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Number of winds

Discussion in 'Strings [BG]' started by d_town, Sep 16, 2013.

  1. d_town


    Jul 2, 2013
    Is there a 'correct' number of winds that should be kept? Does this differ for each string, as in should each string have a specific number of winds? And if so, is there a reason behind it?
  2. mmbongo

    mmbongo Chicken Pot Pie. My three favorite things!! Supporting Member

    It depends.

    On most basses, I try to get 3-4 winds around the post.

    On a Fender, you need as many as you can get on the A string tuner so the string has enough downforce on the nut.
  3. d_town


    Jul 2, 2013
    I'm playing a squier p, yeah
  4. Jay2U

    Jay2U Not as bad as he lóòks

    Dec 7, 2010
    22 ft below sea level
    I'd say wind till the bottom of the peg, so the break angle at the nut will be at maximum.
  5. deeptubes


    Feb 21, 2011
    If they will fit without overwrap, wrap 'em all.
  6. bass geetarist

    bass geetarist

    Jul 29, 2013
    +1...I've wasted many A strings forgetting about this rule
  7. Phalex

    Phalex Semper Gumby Supporting Member

    Oct 3, 2006
    G.R. MI
    The number is the same as the number of licks it takes to get to the center of a tootsie pop.

  8. klaus486


    Jun 27, 2009
    portland or
    sales geek Portland Music co.
    What it really depends on is the style and diameter of the tuning machine shaft. The skinny shafts can't take but maybe 3. The tapered "modern" 1/2 inch shafts also can't take but 3 or 4. The old style non tapered 1/2 inch shafts can take the entire string on all the strings except the E. You'll need to cut a couple inches off but the other 3 just wind the whole string on.
  9. For some reason, bassists like to overwind, while guitarists quickly understand that the optimal number of winds is the fewest possible without coming unwound. The more winds you have, the more string there is to stretch out, and thus, the harder it is to stay in tune.

    Some people like to overwind the E string's peg to increase the break angle over the nut, so you can find a compromise between break angle, and number of winds. Or you can use a string retainer bar.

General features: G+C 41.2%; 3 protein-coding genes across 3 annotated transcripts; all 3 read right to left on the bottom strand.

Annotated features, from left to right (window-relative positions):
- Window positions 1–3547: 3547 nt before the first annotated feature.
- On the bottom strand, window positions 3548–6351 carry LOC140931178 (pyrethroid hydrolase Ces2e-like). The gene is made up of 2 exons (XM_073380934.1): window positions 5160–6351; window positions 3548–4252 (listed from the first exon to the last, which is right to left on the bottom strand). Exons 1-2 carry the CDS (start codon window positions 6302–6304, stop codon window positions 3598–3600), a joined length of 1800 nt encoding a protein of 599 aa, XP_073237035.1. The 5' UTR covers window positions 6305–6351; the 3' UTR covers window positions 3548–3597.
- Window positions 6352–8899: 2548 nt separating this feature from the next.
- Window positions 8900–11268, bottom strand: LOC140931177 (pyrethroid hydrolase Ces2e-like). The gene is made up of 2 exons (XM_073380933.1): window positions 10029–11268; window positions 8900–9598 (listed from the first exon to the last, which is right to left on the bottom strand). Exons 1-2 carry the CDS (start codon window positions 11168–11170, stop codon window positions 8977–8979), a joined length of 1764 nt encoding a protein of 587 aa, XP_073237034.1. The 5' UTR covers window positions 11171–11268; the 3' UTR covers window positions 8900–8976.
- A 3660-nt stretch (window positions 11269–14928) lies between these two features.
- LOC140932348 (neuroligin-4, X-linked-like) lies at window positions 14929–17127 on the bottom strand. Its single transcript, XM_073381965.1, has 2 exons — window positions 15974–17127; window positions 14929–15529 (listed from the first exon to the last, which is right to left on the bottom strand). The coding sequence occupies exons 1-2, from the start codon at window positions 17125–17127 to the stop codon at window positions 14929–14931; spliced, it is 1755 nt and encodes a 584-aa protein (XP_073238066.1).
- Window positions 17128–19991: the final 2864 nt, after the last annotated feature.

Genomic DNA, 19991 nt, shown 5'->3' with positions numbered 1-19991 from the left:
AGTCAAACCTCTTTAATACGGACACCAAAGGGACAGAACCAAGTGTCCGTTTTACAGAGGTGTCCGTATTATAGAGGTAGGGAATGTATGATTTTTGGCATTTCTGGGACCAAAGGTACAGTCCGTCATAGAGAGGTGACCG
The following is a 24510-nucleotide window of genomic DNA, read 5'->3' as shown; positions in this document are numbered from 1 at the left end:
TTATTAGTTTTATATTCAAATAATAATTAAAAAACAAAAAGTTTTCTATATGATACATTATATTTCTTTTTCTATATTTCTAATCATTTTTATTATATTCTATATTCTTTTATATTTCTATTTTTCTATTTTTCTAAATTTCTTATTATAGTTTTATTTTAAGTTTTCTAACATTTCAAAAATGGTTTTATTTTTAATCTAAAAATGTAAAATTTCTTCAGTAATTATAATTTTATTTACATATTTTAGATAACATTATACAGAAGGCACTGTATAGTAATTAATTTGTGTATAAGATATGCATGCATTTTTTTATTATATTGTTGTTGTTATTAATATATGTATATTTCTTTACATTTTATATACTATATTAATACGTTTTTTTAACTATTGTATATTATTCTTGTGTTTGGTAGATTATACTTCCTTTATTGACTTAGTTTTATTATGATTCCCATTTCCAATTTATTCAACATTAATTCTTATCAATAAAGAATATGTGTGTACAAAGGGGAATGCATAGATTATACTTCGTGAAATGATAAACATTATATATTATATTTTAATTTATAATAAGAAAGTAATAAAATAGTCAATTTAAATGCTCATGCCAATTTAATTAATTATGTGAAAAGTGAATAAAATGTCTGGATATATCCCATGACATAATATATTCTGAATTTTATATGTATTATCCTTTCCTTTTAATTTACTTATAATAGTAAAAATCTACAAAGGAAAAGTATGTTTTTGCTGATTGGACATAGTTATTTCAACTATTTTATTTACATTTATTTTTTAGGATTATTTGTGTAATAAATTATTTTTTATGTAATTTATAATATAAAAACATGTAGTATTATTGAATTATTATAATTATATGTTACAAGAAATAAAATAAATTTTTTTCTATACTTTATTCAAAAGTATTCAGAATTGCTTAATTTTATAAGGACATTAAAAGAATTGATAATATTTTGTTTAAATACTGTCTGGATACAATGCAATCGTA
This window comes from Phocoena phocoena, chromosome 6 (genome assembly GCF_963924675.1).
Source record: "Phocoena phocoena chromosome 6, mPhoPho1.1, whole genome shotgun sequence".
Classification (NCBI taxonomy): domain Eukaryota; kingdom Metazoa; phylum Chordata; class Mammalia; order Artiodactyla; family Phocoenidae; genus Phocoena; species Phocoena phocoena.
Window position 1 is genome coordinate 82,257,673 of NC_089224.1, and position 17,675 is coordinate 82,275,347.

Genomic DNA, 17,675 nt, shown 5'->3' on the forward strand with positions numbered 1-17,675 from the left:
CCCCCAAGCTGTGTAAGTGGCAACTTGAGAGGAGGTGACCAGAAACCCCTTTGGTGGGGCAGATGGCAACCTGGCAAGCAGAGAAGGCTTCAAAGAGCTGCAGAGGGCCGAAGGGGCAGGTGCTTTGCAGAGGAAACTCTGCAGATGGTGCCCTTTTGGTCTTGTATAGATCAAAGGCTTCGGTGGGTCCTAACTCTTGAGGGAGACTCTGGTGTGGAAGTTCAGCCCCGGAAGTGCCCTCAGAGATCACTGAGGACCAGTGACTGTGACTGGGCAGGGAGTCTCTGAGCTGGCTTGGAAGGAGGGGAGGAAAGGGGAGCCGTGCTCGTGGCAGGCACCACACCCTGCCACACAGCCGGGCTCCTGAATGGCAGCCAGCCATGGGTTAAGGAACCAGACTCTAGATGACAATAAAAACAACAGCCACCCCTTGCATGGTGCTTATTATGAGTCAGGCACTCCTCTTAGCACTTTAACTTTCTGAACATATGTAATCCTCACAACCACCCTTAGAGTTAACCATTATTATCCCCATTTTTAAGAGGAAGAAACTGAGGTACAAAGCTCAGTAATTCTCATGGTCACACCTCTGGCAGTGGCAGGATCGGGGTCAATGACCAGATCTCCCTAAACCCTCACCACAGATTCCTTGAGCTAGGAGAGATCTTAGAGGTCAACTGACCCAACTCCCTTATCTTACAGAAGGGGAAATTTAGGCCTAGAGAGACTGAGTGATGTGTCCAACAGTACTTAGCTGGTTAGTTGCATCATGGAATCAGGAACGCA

10. deeptubes


    Feb 21, 2011
    Huh? This defies logic. Did you hear this on the internet? ;) If you have more wraps, the tension is spread over a larger span. Same overall tension, but less per linear inch. If anything, this would make more wraps less likely to stretch and fall out of tune.

    I typically wrap all of my strings. My smaller posts do require some trimming. I overtighten, let it sit, loosen, and then tune to pitch. My basses stay in tune for very long periods.
  11. What are you talking about? :confused:

    There is some friction holding the winds to the peg, but that doesn't mean there isn't more string to be stretched.
  12. AaronVonRock


    Feb 22, 2013
    I've always heard that 2.5 to 3 winds is optimal. I'm not sure if this is true, but it's what I do and it seems to work.
  13. Stone Soup

    Stone Soup

    Dec 3, 2012
    Three for me. My MusicMan can be a pain sometimes, because of the conical posts.
  14. Bruce Johnson

    Bruce Johnson Supporting Member Commercial User

    Feb 4, 2011
    Fillmore, CA
    Professional Luthier
    Yes, 3 wraps around the post is what you want. What the wraps do is squeeze the post, creating friction, which reduces the load at the "kink"; the point where you've bent the string sharply to go through the hole or slot. When you bend the string, you've created a weak point in it. With less than 3 wraps around the post, there's much more chance that the string will slip or break early at the kink. Again, the purpose of the wraps is to make the string squeeze the post, rather than putting the tension load on the kink, which is hooked on the edge of the hole.

    More than 3 wraps doesn't hurt anything, but doesn't really gain much in friction. I usually wind 4 or 5 turns on the smaller strings out of habit and neatness. The big strings get 3 turns.

    The main thing is that the wraps need to be smooth and neat, like a screw thread. If you have an overlap, you've created a new kink spot as the string bends over itself.

    That's what lin6man is referring to. If you wrap a whole bunch of turns on there, layering on top of each other, they will slip like crazy. That's more of a problem with those guitar-player types, who use those tiny little strings that you can hardly see. I like strings that are big enough to see from a few feet away!
  15. Different people have different preferences, and it depends on the bass. On my short scale Hofner club bass, I like 3 winds on all four strings. On my US precision, I prefer two on the E and A, and three on the D and G.
  16. offhand35

    offhand35 Supporting Member

    Jul 11, 2012
    Western Connecticut
    I have been finding that cutting the string off leaving one index finger length beyond the tuning post seems to allow my strings to wind on the entire post without overlap. This is on my Gibson SG with large posts, and with my Ibanez with medium diameter posts.